Hinterland health workers trained to detect leprosy cases

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Health workers from several hinterland districts are being trained at the Palms buildings, Brickdam to detect and manage cases of leprosy.

Minister of Public Health Dr. George Norton, addressing the mostly hinterland health care providers, said the training will create awareness and build the capacity of the hinterland health workers, and simultaneously, boost the national leprosy programme. This training is a collaborative effort between the Ministry of Public Health and the Pan American Health Organisation/World Health Organisation (PAHO/WHO). The training ends on September 16.

Dr. George Norton (front second left), Dr. William Adu-Krow (front second right), Facilitators Dr. Jaison Barreto (front left), and Dr. Linda Faye Lehman (front right) along with members of the Ministry of Public Health’s National Leprosy Control Programme and hinterland nurses.
Dr. George Norton (front second left), Dr. William Adu-Krow (front second right), Facilitators Dr. Jaison Barreto (front left), and Dr. Linda Faye Lehman (front right) along with members of the Ministry of Public Health’s National Leprosy Control Programme and hinterland nurses.

Minister Norton commended the programme’s coordinators for involving Regions One, Seven, Eight and Nine because the training will aid the health workers in recognising, treating and managing cases of leprosy early, and also to prevent and or minimise impairments. “It is the Ministry’s vision to concentrate on prevention …on most of the diseases and sicknesses from an early stage,” the Minister said.

Guyana has eliminated leprosy at the national level and the fight continues to have it eradicated at the sub-national level. Although there are a small number of cases, there is no room for complacency, the Minister urged.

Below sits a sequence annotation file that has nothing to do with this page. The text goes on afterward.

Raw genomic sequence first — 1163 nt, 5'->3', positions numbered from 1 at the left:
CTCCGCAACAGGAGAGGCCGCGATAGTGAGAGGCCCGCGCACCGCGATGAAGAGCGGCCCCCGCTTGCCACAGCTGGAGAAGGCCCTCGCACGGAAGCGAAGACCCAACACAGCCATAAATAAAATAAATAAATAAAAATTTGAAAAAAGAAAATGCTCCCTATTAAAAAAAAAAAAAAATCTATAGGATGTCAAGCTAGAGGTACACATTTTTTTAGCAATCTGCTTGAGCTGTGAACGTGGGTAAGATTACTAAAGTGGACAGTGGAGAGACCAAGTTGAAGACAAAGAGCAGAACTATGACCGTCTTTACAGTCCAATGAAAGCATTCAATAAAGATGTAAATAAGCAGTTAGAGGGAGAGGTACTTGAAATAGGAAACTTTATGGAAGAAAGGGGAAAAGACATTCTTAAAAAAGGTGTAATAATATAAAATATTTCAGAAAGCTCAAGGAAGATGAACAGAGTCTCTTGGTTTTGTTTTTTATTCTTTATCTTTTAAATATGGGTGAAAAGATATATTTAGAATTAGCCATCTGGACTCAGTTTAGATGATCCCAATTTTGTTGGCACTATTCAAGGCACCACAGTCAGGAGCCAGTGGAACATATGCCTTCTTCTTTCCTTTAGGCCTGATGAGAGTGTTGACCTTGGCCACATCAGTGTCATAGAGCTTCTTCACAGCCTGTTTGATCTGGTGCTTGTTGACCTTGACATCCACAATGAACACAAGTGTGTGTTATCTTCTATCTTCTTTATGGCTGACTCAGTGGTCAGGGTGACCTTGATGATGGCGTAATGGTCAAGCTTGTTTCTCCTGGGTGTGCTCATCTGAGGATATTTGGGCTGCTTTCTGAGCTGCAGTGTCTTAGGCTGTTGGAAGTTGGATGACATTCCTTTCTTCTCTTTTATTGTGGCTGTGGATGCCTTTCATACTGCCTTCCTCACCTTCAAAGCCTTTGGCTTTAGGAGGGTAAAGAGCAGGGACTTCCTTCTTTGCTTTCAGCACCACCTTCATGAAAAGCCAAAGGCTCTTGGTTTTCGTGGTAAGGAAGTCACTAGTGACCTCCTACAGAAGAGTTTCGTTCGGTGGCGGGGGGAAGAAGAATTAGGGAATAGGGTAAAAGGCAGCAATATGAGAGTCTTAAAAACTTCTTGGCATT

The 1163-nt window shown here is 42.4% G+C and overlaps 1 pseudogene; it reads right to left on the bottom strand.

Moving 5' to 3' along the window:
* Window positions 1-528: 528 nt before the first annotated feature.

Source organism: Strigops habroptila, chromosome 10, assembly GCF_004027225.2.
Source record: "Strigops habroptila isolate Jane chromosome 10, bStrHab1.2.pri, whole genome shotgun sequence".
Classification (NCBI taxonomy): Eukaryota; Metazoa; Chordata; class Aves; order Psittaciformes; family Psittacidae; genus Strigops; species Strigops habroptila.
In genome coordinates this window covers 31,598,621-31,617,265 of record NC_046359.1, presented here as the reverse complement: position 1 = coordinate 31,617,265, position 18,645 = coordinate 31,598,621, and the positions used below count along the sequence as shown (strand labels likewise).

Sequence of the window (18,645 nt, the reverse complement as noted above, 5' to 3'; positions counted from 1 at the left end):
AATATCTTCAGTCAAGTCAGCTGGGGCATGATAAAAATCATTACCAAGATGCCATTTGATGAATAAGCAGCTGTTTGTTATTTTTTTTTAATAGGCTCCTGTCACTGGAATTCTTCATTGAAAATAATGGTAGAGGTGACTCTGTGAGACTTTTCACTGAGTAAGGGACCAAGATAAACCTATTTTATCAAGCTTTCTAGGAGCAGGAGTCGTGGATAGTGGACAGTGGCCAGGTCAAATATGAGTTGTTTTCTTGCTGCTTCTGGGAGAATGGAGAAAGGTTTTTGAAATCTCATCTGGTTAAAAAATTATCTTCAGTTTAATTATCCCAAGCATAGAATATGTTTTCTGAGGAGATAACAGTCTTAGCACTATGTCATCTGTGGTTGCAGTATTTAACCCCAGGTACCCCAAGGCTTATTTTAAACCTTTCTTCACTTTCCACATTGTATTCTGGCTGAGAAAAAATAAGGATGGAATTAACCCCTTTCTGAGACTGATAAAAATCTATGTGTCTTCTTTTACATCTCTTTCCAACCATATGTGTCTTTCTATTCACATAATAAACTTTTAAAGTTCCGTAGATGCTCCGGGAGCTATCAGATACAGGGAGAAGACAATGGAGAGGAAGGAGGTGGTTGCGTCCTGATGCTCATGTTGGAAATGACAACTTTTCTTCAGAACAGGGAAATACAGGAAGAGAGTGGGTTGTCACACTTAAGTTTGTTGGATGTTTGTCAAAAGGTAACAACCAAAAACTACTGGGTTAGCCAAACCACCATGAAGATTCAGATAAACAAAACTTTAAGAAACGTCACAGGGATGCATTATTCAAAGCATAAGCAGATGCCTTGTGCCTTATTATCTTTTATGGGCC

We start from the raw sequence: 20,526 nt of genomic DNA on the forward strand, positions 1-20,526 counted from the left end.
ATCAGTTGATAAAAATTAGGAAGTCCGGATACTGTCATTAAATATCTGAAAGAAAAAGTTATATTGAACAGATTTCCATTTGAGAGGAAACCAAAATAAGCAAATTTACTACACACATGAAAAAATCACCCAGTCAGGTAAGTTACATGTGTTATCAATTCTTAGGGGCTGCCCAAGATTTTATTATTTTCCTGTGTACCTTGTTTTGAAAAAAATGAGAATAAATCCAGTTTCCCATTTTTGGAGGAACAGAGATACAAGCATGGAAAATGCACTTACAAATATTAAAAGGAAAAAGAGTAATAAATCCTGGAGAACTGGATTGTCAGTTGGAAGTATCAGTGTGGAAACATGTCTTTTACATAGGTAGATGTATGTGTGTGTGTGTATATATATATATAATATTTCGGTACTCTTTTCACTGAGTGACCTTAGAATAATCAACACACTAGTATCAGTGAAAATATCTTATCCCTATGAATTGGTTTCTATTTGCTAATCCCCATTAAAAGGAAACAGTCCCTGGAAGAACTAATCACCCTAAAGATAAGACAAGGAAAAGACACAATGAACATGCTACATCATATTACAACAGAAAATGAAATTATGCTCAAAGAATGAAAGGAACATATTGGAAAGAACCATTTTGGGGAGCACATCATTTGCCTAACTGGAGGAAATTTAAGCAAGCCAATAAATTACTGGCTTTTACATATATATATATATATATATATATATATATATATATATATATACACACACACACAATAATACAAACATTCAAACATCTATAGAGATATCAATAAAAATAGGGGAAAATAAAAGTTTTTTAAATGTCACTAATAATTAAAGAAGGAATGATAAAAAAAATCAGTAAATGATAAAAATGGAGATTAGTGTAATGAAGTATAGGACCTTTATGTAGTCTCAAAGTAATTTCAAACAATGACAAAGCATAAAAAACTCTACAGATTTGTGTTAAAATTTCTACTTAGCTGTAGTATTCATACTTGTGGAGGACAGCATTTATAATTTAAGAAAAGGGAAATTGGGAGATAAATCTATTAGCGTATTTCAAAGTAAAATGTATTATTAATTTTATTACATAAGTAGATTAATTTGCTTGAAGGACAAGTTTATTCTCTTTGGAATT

Meanwhile, PAHO/WHO’s representative Dr. William Adu-Krow said the Ministry’s training for leprosy diagnosis, assessment of disability, leprosy prevention and management and promotion of self-care are to strengthen the leprosy control programme.

PAHO/WHO representative, Dr. William Adu-Krow addressing the participants at the Leprosy training programme
PAHO/WHO representative, Dr. William Adu-Krow addressing the participants at the Leprosy training programme

Dr. Adu-Krow explained that the main objective of the training is to develop the capacity of health workers from the hinterland regions to recognise, treat and manage cases of leprosy and to prevent and or minimise impairments and disability. “Is not to say that people are not exposed to management of leprosy, but training like this increases the index of suspicion,” Dr. Adu-Krow said.

Minister of Public Health, Dr. George Norton, delivering remarks at the Leprosy training programme
Minister of Public Health, Dr. George Norton, delivering remarks at the Leprosy training programme

In relation to children, the Public Health Minister pointed out that there is still a number of challenges in detecting the disease among children. Also there is the challenge of stigma and discrimination with persons affected with leprosy. “That is why I am happy that the hinterland is included in the training because we must not wait for affected persons to come to us, but we must go out to them and assess them so they can be treated,” Minister Norton explained.

In order to address the discrimination and stigma attached to the disease, massive public health education is of paramount importance and that is something the Ministry will work on.

Facilitator of the training Dr. Jaison Barreto from Brazil explained that migration can cause leprosy so no one is completely free from the disease. The doctor encouraged the health workers to seek persons who might be affected and not be afraid to treat them for the disease can be eliminated from Guyana completely.

A section of the participants at the Leprosy training programme
                                            A section of  participants at the Leprosy training programme

The other facilitator of the training, Dr. Linda Faye Lehman from Washington, D.C echoed similar sentiments. Dr. Lehman explained that she is happy to be a part of the training and encouraged the health workers to work diligently to eliminate leprosy in Guyana.

The Minister expressed gratitude for PAHO/WHO’s assistance in diagnosing and managing leprosy.

In the last two decades, Guyana reported 31 new cases of leprosy, according to a report from the Government Information Agency (GINA). Hansen’s disease also known as leprosy is caused by a slow-growing type of bacteria called Mycobacterium leprae. Leprosy primarily affects the skin and the nerves outside the brain and spinal cord. The main symptom of leprosy is dis-figuration of the skin, sores, lumps, or bumps that do not go away after several weeks or months.

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